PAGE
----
The Xbox Series X's Velocity Architecture features many revolutionary new technologies and architectural optimizations, one of which is Sampler Feedback Streaming, which can dramatically reduce texture pack file sizes by eliminating redundancy.
The Xbox Series X is a game-changer. The sum of its parts--whether it be the higher-end Navi GPU, Zen 2 CPU, and powerful PCIe 4.0 SSD hardware or the new software/OS/architecture optimizations--are all massively synergized to work together. Sampler Feedback Streaming is one of these parts, and it's featured in the new Velocity Architecture, a banner that's focused on making the Xbox Series X fast and efficient.
We've already outlined the basics of Sampler Feedback Streaming in our in-depth Xbox Series X SSD video, but now we have a developer's perspective on the topic. Despite Microsoft's transparency on the console, devs have been markedly silent on how the Xbox Series X's new features will benefit them. But now Team Blur Games' lead designer Gavin Stevens offers some golden insight.
Stevens recently posted a huge Twitter thread that outlines just how remarkable Sampler Feedback Streaming is, and what it means for developers.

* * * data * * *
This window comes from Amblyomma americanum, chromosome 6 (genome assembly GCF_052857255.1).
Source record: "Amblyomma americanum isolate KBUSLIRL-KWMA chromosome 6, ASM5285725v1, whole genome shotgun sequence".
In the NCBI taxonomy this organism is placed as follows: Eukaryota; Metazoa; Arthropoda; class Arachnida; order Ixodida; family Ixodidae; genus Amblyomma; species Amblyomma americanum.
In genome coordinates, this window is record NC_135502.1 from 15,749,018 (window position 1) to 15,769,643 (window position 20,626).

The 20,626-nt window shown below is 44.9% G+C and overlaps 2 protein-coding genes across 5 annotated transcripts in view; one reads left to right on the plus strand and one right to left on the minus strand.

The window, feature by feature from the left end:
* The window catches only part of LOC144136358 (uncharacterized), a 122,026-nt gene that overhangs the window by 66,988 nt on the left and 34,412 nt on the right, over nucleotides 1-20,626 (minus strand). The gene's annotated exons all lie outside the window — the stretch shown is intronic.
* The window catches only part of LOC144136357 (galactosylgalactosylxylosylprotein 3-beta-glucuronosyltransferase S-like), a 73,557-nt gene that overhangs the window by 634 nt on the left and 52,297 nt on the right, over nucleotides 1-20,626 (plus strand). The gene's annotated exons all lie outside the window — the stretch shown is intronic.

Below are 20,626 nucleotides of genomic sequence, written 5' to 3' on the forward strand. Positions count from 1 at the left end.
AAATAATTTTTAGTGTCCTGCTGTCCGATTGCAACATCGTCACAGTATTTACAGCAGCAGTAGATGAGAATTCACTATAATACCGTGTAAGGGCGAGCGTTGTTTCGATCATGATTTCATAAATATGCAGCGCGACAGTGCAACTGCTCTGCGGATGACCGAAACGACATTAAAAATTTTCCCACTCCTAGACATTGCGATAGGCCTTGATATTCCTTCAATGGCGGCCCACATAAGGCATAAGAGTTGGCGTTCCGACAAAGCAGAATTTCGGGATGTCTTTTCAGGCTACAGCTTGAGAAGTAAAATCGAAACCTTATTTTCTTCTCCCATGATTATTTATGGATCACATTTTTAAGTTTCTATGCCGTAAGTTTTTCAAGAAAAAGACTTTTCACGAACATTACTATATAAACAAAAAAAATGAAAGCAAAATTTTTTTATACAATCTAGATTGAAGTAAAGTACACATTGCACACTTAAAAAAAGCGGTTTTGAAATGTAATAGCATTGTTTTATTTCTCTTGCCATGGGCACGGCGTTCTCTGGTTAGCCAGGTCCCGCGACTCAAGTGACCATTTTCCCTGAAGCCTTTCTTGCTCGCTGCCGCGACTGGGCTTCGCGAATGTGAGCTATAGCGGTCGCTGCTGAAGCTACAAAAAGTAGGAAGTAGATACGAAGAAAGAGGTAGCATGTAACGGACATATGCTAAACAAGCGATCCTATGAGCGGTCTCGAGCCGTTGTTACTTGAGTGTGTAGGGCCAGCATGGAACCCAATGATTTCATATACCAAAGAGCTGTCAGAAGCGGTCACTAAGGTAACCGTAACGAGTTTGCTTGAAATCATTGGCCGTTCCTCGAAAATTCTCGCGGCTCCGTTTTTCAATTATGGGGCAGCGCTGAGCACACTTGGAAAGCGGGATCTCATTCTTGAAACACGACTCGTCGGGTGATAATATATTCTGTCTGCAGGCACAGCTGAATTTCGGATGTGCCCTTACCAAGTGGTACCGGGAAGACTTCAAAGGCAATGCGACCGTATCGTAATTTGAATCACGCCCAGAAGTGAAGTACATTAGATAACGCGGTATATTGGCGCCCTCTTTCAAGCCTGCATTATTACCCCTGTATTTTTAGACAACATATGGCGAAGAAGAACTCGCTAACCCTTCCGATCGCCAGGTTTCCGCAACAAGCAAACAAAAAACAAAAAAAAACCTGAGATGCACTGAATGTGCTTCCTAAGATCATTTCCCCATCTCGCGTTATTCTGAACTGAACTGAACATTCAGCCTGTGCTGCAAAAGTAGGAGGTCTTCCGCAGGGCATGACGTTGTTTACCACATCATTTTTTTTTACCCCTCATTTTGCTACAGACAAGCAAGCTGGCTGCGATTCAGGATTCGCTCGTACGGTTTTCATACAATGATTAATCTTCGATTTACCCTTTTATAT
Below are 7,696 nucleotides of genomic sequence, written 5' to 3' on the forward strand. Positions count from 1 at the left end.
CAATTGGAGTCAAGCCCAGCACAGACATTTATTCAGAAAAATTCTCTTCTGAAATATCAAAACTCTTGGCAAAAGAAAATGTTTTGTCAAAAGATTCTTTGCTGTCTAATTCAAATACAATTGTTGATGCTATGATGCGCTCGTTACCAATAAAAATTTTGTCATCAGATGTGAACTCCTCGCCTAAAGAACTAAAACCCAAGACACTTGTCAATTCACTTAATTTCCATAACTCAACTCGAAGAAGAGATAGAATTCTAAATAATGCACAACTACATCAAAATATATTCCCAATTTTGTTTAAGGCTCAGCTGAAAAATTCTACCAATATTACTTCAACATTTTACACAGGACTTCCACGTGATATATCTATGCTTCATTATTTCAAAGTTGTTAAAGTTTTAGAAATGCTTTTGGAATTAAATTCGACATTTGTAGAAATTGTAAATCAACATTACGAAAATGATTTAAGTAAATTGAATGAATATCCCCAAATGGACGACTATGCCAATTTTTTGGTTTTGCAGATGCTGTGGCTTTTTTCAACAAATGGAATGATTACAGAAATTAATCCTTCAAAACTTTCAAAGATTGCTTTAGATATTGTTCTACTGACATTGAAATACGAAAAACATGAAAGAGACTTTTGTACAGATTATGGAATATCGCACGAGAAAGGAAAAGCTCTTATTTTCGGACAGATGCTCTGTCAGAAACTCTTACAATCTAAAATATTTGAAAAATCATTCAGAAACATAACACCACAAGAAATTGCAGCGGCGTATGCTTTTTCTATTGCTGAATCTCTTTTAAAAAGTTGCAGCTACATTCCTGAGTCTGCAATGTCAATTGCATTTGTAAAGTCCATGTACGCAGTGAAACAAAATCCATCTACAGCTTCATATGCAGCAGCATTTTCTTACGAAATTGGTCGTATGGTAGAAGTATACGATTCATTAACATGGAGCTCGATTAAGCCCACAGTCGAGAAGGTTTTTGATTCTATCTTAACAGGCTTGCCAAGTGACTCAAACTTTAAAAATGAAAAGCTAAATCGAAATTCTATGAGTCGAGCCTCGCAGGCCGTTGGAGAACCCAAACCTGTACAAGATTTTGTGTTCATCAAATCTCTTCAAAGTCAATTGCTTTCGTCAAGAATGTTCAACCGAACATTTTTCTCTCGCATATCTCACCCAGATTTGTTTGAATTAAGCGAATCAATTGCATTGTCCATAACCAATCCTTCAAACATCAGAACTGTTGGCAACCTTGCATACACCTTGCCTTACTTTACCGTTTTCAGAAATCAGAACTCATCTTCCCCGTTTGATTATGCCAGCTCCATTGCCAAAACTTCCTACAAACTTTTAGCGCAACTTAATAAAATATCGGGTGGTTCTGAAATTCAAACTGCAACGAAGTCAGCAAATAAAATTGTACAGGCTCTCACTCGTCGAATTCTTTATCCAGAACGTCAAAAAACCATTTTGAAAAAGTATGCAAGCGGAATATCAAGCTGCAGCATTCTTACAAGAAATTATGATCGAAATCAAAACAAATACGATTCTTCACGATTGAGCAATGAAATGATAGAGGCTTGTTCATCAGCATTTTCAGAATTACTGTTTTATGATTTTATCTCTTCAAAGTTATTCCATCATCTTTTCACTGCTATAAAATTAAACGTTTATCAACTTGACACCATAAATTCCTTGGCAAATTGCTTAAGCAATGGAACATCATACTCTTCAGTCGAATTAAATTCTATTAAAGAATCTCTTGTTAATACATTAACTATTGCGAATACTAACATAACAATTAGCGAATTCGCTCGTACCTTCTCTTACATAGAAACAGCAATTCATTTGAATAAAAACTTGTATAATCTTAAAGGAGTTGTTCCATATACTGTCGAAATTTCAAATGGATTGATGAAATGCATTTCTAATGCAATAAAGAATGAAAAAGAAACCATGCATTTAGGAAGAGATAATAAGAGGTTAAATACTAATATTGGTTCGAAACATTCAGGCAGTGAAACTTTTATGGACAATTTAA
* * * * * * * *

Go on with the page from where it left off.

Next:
In short, SFS gives devs much more granular and fine-tuned control over how data is prepared and delivered to the Navi GPU for rendering. SFS takes data that's uncompressed by the I/O system--in this case, the new DirectX 12 StorageAPI--and then helps streamline the data asset pipeline as the content is delivered on through to the GDDR6 RAM, which is then passed to the CPU for processing and the GPU for rendering.
This pipeline is called data streaming, not to be confused with cloud/game streaming, because the data is streamed from storage to the memory pool and SoC.
So how does this tangible affect games development?
SFS can eliminate redundant mips and significantly reduce overall texture data sets, which is extremely important for 4K (or even 8K) games. As Stevens explains, textures require mipmaps, or downscaled versions of the textures. If textures don't have mipmapping then the scene will look too stark and unrealistic. Mipmaps blend the textures together to make them look more natural and easier on the eyes.
Essentially SFS will only load the required mip at any given time for any given solution. The result is a lot less data that's loaded into the RAM, which means less congestion and more space in the memory pool and less taxation on the I/O storage throughput that's constantly moving data.
Here's how Stevens explained it (be sure to read the whole thing as it's pretty illuminating):
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